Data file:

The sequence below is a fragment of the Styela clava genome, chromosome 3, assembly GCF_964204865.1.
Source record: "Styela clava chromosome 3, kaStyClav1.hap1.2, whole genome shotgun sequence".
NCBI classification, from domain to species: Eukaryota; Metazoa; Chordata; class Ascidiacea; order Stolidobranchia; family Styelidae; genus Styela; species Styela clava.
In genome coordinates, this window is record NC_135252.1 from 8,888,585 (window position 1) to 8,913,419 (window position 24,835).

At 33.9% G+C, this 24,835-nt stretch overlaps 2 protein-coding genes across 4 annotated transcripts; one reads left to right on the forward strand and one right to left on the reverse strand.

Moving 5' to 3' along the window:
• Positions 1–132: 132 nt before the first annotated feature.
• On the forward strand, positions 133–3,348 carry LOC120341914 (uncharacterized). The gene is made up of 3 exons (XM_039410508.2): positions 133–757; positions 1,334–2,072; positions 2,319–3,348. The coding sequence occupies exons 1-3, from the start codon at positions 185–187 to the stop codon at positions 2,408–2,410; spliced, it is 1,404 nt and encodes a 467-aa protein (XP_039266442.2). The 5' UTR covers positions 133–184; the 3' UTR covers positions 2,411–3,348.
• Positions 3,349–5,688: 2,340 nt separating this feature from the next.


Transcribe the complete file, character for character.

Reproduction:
The sequence below is a fragment of the Styela clava genome, chromosome 3, assembly GCF_964204865.1.
Source record: "Styela clava chromosome 3, kaStyClav1.hap1.2, whole genome shotgun sequence".
NCBI classification, from domain to species: Eukaryota; Metazoa; Chordata; class Ascidiacea; order Stolidobranchia; family Styelidae; genus Styela; species Styela clava.
In genome coordinates, this window is record NC_135252.1 from 8,888,585 (window position 1) to 8,913,419 (window position 24,835).

At 33.9% G+C, this 24,835-nt stretch overlaps 2 protein-coding genes across 4 annotated transcripts; one reads left to right on the forward strand and one right to left on the reverse strand.

Moving 5' to 3' along the window:
• Positions 1–132: 132 nt before the first annotated feature.
• On the forward strand, positions 133–3,348 carry LOC120341914 (uncharacterized). The gene is made up of 3 exons (XM_039410508.2): positions 133–757; positions 1,334–2,072; positions 2,319–3,348. The coding sequence occupies exons 1-3, from the start codon at positions 185–187 to the stop codon at positions 2,408–2,410; spliced, it is 1,404 nt and encodes a 467-aa protein (XP_039266442.2). The 5' UTR covers positions 133–184; the 3' UTR covers positions 2,411–3,348.
• Positions 3,349–5,688: 2,340 nt separating this feature from the next.